Jason Keil

The Cribs: Men’s Needs, Women’s Needs, Whatever

As amazing as the British indie music scene has been in the past, how is anyone supposed to decide between The Futureheads, Arctic Monkeys, Art Brut, Franz Ferdinand, Kaiser Chiefs, and The Cribs?  As much as I listened carefully to every note to The Cribs' major label debut Men's Needs, Women's Needs, Whatever, I honestly cannot tell this group's album apart from any of the other condescending, menacing, and assertive post-punk cock rock band's output that sensationalist UK music journalists try to persuade London hipsters to buy.

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Crowded House: Time on Earth

This album ranks high along with the band's late 80's and early 90's efforts, bolstered by the producing efforts of Steve Lillywhite and the guitar of Johnny Marr on several tracks.

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Aqueduct: Or Give Me Death

Aqueduct's follow-up, Or Give Me Death, feels like Terry has grown up a little bit.  Instead of opening with keyboards and a drum machine, he begins with acoustic guitar and solemn piano for "Lying in the Bed I've Made," where he talks about singing sorry songs to amuse himself, feeling remorse toward himself and women he has wronged throughout the years.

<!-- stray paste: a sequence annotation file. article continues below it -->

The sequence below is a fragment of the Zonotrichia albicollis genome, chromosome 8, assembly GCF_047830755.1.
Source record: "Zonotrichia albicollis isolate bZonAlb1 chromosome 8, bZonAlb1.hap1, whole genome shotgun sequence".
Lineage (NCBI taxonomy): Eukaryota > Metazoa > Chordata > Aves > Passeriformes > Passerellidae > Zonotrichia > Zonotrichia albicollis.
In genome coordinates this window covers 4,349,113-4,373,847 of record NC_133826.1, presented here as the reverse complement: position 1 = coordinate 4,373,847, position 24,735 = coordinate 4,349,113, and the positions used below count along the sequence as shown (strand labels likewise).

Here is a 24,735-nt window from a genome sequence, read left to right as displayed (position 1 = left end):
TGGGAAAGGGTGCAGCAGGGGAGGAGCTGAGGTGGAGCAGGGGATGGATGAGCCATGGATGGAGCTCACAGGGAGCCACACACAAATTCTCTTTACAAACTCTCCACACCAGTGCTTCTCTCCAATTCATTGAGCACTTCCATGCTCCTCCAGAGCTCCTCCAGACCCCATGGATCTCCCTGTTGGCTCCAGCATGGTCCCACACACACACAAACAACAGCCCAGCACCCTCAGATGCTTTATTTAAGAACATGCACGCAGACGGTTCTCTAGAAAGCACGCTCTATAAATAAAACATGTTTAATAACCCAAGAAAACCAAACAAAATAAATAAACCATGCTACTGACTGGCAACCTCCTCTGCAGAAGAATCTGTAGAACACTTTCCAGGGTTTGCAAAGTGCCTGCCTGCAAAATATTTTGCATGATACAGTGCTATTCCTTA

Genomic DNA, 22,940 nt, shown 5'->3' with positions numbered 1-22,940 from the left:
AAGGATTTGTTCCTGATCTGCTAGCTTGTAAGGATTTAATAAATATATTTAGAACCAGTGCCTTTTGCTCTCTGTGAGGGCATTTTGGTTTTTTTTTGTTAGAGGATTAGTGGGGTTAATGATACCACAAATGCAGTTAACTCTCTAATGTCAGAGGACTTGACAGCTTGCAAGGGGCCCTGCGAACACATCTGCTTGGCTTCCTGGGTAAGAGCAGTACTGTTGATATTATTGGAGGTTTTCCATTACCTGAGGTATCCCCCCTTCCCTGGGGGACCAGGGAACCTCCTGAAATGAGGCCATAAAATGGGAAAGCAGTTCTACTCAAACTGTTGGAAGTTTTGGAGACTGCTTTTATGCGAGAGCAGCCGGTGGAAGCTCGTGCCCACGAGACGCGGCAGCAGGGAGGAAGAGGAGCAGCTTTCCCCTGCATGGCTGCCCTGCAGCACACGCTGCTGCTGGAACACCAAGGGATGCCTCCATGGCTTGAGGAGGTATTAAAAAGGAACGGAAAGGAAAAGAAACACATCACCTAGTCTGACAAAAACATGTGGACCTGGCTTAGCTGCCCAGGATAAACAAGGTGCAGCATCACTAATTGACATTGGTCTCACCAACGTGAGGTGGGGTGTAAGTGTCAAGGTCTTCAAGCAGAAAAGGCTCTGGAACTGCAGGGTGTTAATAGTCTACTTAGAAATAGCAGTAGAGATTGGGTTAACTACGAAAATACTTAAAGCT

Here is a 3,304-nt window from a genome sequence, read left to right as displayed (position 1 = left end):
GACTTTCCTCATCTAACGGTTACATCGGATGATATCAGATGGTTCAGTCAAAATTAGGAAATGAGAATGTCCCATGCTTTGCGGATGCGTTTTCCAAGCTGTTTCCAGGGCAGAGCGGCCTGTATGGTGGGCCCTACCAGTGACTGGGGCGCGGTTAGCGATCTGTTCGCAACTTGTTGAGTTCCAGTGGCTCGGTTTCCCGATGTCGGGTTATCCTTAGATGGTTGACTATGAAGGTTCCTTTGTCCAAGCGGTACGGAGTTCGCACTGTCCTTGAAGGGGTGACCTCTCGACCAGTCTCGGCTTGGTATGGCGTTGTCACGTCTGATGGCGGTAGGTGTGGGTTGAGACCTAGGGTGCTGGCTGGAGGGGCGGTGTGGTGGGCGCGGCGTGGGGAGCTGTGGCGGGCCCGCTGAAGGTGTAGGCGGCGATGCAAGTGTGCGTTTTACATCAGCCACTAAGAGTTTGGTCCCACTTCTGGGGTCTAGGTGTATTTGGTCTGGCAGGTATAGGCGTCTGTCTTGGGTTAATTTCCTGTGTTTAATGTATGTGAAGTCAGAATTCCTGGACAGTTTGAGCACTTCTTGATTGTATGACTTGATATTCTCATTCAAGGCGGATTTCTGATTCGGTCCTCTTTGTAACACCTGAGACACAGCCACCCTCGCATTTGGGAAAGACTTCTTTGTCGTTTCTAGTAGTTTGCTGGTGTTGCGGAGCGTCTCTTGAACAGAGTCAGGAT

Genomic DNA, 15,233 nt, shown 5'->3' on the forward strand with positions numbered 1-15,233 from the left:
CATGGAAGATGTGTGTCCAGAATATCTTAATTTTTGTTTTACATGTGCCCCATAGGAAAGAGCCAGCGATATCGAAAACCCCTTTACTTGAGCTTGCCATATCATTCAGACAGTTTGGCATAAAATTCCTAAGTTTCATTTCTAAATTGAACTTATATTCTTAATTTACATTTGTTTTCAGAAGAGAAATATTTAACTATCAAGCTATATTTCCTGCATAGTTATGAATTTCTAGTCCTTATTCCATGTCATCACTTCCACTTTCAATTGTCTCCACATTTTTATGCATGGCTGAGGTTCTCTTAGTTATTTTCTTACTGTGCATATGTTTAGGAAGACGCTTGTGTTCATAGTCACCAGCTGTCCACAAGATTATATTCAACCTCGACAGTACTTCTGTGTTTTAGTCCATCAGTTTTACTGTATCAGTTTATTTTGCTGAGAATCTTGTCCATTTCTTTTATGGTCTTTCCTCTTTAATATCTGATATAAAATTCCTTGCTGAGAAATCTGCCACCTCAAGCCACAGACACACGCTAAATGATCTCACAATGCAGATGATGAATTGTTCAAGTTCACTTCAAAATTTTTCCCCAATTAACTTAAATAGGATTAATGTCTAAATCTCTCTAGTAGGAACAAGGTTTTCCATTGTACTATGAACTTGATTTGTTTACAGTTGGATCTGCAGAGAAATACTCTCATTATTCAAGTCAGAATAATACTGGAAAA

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Brian Eno: 77 Million Paintings

The point Eno is trying to make is that music and art are meant to be captured in the moment, but whether that comes across as genius or pretentiousness is entirely up to the eye of the beholder.

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The Decemberists: The Crane Wife

It would be easy to file The Crane Wife under progressive-revivalists, since the eclectic instrumentals, swirling keyboards, and storybook lyrics make it feel like an early Genesis album, however The Crane Wife is a courageous, defiant, and whimsical record that commands your attention, and your intimidation.

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Robert Pollard: Normal Happiness

While GBV was indeed a legendary band, the coverage and mystery surrounding the event seemed highly unlikely for a band that reached its peak with audiences in 1994. However, the aftermath had critics and the faithful alike scratching their heads and wondering, “What direction will Pollard take with his solo career?” The answer is very simply, “More of the same.”

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The Rapture: Pieces of the People We Love

The Rapture always seemed ahead of the second New Wave, and this album, with two tracks produced by Danger Mouse (somebody has to teach them to be cool), shows them moving away from snagging riffs away from the Talking Heads and graduating to the funk and hip-hop of the Tom Tom Club.

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